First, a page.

At the time, YSU's art department was focused on experimental abstract teaching in lieu of classic representational instruction. "The world lost one or two generations of classically-trained artists due to the fad of abstract expressionism. Andrew Wyeth never got the due he was worth," insists Dave. "Eventually, in the 1970's, the photo-realists came along and broke the trend." Focusing mainly on painting and collage work, both of which factor greatly into his work today, he did very little photography during his college education. Dave majored in Art, earned a minor in Education, and graduated with a Bachelor of Science degree. Immediately after graduation, Dave began teaching art at Princeton Junior High School in Ohio. During this time art classes were beginning to be cut. This motivated Dave to earn a minor in General Science and teach science classes for the next eight years. Despite the slight career change, he began photographing more often and built a darkroom in which he developed his own film and made prints. He also joined the Youngstown Photographic Society where he served a term as its Vice President.
At this time, Dave's wife Candice (Candy) was the director of the Youngstown Playhouse Children's Theatre. She went on to work with the Kenley Players, a professional theatre company headquartered in Warren, Ohio, enabling Dave to photograph the famous actors and actresses performing.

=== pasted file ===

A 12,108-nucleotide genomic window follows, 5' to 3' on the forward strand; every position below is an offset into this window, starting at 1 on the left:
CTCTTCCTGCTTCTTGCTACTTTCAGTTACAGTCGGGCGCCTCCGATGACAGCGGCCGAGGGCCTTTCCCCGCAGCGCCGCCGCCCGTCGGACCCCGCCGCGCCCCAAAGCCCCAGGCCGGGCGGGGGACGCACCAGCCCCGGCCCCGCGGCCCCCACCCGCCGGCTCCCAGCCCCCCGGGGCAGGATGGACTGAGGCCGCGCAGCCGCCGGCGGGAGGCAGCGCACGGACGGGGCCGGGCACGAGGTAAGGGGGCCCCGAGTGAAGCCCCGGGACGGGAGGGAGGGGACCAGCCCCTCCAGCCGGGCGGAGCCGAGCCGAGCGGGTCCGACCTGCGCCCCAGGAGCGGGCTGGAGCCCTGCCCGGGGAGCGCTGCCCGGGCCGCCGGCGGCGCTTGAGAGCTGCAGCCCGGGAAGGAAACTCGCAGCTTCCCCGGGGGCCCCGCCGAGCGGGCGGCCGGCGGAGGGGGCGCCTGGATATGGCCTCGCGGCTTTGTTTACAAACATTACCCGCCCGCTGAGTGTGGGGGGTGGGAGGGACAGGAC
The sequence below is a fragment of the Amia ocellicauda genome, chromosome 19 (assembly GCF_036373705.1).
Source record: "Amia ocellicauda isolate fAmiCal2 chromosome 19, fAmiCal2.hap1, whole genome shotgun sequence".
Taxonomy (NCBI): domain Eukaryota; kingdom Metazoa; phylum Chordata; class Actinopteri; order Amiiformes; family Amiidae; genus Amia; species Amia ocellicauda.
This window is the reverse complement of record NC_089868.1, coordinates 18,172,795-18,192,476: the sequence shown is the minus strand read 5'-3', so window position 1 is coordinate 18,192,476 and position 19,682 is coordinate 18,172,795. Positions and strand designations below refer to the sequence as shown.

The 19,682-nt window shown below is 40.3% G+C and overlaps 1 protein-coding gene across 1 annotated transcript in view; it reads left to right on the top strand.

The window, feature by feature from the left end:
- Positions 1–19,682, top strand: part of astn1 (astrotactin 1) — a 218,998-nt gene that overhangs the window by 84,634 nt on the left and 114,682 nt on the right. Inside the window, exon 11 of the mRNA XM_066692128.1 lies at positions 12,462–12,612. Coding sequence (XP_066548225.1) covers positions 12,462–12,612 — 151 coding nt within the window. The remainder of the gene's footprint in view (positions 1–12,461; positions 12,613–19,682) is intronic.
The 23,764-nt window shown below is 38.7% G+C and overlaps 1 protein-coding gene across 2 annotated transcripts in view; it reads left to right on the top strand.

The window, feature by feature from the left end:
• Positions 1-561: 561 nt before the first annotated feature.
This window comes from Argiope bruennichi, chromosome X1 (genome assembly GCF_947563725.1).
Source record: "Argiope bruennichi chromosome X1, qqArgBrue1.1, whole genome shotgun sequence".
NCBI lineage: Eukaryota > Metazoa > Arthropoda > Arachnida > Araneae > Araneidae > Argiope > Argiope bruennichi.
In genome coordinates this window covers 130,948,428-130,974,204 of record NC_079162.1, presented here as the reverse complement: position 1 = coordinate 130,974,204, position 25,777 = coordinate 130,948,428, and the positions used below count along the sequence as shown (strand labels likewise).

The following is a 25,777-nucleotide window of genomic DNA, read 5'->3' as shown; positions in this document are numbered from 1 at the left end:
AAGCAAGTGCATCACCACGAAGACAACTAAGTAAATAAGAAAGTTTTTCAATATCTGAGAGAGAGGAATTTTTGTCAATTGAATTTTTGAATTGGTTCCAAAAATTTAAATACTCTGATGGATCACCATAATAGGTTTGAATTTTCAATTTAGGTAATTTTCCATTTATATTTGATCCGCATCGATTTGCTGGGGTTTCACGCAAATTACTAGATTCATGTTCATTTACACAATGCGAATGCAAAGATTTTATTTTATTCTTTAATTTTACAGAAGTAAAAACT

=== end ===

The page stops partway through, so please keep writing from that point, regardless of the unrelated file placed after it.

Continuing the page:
Candy later earned her PhD in theatre history and the couple moved to Augusta, Georgia to begin jobs at Augusta University. "I floundered a bit, artistically, during our time in Georgia," Dave admitted. It was when they moved to the Saint Louis region in 1990 that Dave's artistic vision was reignited. Dave developed his style while teaching digital art classes at North Technical High School in Florissant, Missouri. He retired from teaching after a career spanning forty years and continues to substitute teach at North Tech.
Around the time Dave retired from teaching, the Foundry Art Centre held a Studio Jury for vacant studios. Not a fan of the art fair scene, he was attracted by the possibility of having a storefront to sell his prints and a space to work out of. He submitted his work and was accepted in July of 2014.
Dave has certainly earned a space of his own to create artwork in after a lifetime of teaching. His advice to students whom wish to be professional artists is rooted in staunch realism. "Have a day job that pays the bills. It can be something you still enjoy but the nature of the beast [of art] is this: the art collectors are looking for the newest thing. The art world is fickle, so always have a back-up plan." Dave's advice may seem heavy, but the weight is supported by substance and experience.
"Art is often a solitary endeavor," continued Dave. "Having artists around is a luxury. It's so nice to have artistic people around to share ideas with and bounce ideas off of." Another facet of the Foundry Art Centre that Dave enjoys is the absence of competition among the FAC Studio Artists. "Everybody supports everybody. We have a good administration, as well, who are pushing forward with new ideas. The Foundry has a good class of galleries, shows, classes, and more. It's about art and for art."
"I'm currently creating some pieces based on photos from my recent trip to Palm Coast, Florida. At the same time, I'm incorporating them into the images I plan to enter in the Humankind exhibition." Dave is in his studio often throughout the week and prints his artwork in-house to sell in his studio and in the Foundry Gift Shop.
Studio Images & Article by Jillian Schoettle.